53,900 miles, 12th March 2006
"Well it had to happen one day". Well, no, actually it didn't. This accident was totally avoidable but a slight lapse of concentration resulted in my car skidding on a snow covered road at about 5-10mph into a partially submerged boulder. End result, damage to the lower nearside front bumper and the cooling system.
Of course I am a little disappointed but more with myself than with the car. This accident was my fault and the car has again impressed me post-accident with its ability to "get me home".
The car came to an abrupt stop when it hit the boulder, the boulder did not move one millimeter, the car's engine continued running. The impact was slow enough that none of the airbags deployed. Straight away, three beeps (not the more pleasant chimes) sounded from behind the dash and the red cooling system warning light began flashing. Obviously the car didn't want you to be in any doubt that it had developed a problem which could not be ignored.
I reversed the car back a little and got out to survey the damage. It didn't look too bad. There were a few bits of broken plastic lying in the snow but nothing was hanging off the car and the nearside wheel was unobstructed. Also there was no sign of coolant loss. For a moment I thought that I might have gotten away with requiring just a new bumper but deep down I knew the impact must have caused more than just cosmetic damage.
It was 10.30am on a Sunday morning and I was about 1.5 hours away from home in the middle of the Yorkshire Dales. It was snowing and windy and about -3C outside. There was nothing more I could do at the roadside so I decided to try to drive the car home. The plan was to drive the car gently and keep a close eye on the coolant temperature guage. The car drove fine and the temperature guage remained fixed at 90C, however the temperature within the car plummeted. Adjusting the heating controls had no effect and I realised that only cold air was blowing through the vents. This confirmed my fear that the car had suffered damage to it cooling system.
Whether it was the lack of heat from the heater or the extreme weather conditions but the snow falling on the windscreen began to turn to ice. The windscreen wipers then began jumping over the blobs of ice leaving smear marks across the screen which rendered the Auto Wipers useless as they just wanted to wipe continually. This and my freezing hands made me decide to make an emergency pit stop at my dad's house. Thirty minutes later I arrived. I tried stopping and restarting the car and then was thankful that I had not tried this before as the car was reluctant to re-start. I wasn't sure why but I left the car whilst I thawed out a little.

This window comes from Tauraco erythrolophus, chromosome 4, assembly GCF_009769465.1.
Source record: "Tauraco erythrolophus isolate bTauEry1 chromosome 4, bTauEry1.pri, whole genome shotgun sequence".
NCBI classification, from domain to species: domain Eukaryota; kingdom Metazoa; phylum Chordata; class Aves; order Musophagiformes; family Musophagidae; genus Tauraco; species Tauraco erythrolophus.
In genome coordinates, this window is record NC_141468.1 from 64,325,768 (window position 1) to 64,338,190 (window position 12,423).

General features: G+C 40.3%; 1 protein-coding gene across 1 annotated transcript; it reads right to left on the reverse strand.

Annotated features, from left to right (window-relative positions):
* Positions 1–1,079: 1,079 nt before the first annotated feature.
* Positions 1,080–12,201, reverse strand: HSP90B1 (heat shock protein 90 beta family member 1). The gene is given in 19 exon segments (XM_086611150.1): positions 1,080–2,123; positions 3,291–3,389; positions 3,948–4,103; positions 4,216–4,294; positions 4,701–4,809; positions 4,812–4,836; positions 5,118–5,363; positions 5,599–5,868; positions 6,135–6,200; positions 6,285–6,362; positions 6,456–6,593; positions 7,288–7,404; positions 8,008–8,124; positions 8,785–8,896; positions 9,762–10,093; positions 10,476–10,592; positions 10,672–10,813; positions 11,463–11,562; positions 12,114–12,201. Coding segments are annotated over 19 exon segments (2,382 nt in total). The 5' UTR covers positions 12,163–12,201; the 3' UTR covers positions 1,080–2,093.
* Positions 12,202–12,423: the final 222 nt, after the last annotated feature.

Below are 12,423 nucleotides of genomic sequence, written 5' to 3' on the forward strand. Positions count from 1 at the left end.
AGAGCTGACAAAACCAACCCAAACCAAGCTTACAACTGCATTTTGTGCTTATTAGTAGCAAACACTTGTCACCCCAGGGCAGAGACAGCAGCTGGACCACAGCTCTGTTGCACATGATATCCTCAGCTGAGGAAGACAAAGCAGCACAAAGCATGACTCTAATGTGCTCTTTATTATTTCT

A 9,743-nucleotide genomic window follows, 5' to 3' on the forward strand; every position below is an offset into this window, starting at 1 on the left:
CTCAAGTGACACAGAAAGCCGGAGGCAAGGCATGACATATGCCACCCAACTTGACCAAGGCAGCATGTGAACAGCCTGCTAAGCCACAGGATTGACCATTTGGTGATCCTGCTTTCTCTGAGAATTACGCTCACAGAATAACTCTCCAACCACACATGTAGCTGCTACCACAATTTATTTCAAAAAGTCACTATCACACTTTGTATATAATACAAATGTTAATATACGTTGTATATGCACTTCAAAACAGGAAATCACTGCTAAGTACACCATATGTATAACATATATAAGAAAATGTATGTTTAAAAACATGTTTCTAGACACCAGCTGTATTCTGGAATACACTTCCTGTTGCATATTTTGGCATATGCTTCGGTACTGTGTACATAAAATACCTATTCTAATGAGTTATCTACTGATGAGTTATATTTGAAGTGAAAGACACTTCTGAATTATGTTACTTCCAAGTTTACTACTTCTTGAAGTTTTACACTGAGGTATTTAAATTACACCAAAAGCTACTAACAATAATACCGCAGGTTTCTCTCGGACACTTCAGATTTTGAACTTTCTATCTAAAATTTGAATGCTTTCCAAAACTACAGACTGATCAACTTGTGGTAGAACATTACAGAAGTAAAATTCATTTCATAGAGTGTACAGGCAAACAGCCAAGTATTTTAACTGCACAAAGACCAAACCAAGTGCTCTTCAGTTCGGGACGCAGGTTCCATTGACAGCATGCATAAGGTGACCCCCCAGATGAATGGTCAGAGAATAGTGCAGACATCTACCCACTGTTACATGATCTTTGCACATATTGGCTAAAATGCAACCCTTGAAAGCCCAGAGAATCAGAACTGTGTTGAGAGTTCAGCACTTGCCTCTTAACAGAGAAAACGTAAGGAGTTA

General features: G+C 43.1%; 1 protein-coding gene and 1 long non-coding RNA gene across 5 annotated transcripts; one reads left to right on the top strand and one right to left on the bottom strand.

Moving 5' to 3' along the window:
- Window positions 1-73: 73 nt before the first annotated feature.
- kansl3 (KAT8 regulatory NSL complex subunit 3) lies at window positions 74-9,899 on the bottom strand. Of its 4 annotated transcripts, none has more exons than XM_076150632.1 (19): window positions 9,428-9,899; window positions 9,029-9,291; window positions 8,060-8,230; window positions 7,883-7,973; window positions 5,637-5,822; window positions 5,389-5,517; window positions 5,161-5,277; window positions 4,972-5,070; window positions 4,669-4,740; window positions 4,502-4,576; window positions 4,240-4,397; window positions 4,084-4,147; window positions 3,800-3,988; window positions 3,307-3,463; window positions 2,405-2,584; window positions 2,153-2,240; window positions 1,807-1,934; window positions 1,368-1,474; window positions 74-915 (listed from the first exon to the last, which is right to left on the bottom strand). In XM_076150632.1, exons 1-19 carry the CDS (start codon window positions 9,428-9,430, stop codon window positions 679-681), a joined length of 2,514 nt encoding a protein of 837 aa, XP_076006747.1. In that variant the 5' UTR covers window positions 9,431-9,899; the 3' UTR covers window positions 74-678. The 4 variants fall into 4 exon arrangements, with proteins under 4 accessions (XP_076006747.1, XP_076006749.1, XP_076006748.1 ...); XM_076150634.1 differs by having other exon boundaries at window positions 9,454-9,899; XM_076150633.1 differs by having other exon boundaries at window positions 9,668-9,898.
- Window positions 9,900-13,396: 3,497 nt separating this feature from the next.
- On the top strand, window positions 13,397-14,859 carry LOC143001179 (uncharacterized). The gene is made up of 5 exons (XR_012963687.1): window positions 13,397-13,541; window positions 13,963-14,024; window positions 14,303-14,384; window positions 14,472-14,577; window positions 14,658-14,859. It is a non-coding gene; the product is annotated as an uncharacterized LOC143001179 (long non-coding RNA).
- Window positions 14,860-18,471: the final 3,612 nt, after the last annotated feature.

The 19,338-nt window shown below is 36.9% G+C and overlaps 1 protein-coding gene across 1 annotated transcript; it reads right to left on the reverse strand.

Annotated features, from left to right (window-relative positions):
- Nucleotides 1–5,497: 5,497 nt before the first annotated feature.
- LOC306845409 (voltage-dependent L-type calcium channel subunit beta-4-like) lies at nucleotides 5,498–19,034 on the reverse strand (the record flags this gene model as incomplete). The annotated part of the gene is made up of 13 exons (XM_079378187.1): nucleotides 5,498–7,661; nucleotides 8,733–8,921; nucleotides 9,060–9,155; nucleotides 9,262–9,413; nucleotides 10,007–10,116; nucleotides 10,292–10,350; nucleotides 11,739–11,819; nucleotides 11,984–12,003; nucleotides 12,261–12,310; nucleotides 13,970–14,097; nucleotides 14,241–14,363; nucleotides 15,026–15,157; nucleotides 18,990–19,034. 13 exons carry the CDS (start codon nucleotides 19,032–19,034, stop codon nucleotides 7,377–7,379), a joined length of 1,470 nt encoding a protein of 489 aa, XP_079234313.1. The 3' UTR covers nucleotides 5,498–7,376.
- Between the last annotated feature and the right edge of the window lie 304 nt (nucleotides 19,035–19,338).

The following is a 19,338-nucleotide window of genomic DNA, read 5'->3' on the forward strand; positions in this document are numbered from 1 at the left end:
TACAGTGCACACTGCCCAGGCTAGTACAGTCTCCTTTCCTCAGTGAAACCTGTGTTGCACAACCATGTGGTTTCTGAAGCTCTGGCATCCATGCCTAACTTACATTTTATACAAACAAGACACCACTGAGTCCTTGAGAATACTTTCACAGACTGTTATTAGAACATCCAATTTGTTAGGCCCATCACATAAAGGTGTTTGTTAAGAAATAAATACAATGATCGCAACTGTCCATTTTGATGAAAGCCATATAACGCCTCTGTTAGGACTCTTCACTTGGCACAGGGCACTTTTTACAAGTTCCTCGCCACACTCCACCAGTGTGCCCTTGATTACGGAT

After about 1.5 hours I returned to the car and surveyed the damage again. The coolant expansion bottle was empty and so I topped it up with water. I needed to add 2 litres to get the level up to the MAX mark. It definitely had a leak. A cleared windscreen and a few extra layers of clothing, the rest of the journey home was uneventful.
Back at my house I stopped the engine whilst I brushed off the accumulated snow and ice from the front of the car before putting it in the garage to defrost. Again the engine was reluctant to re-start.
After a night in the garage, the car had defrosted and I could take a closer look at the damage.
Fortunately, the cosmetic damage appeared to have been limited to just the bumper. The grille looked to have been sprung apart from the bumper in a couple of places but apart from that it appeared undamaged.
The extent of the other damage is not known at the moment. The radiator had been pushed back by about an inch on the right and there is an impact mark on its front. Whilst it did not appear to be punctured here, coolant could be seen to trickle from the bottom of the radiator when re-filling. However when the car was later driven onto the back of a lorry to be taken to the repairers, any remaining coolant was seen to quickly pour out suggesting either a hole somewhere else in the radiator or a cracked or detached hose.
As for the reluctance of the engine to restart yesterday when the engine was warm. I'm not 100% sure but I wonder if it was caused by the snow and ice which had entering the engine compartment through the newly created holes in the bumper, covering and short-circuiting the starter motor.
Addition: 54,036 miles, 22nd March 2006
My car has now been repaired and the repairers appear to have done a good job. The car looks just as good as it did pre-accident, in fact a little cleaner! The main items which appear to have been replaced are the front bumper and radiator. The front grille, VW badge and starter motor do not appear to have needed replacing. I estimate that the total cost of the repairs paid by my insurance company would have been in the region of £1,000 - £1,500.
Addition: 55,000 miles, 8th April 2006
Since the accident, I noticed that the starter motor made a slightly different noise when used. It didn't seem to have any difficulty in starting the engine but I was worried that it was a sign of problems ahead so I asked my local VW dealer to check it when it was in for it's third service. They said it needed replacing and did so under warranty.
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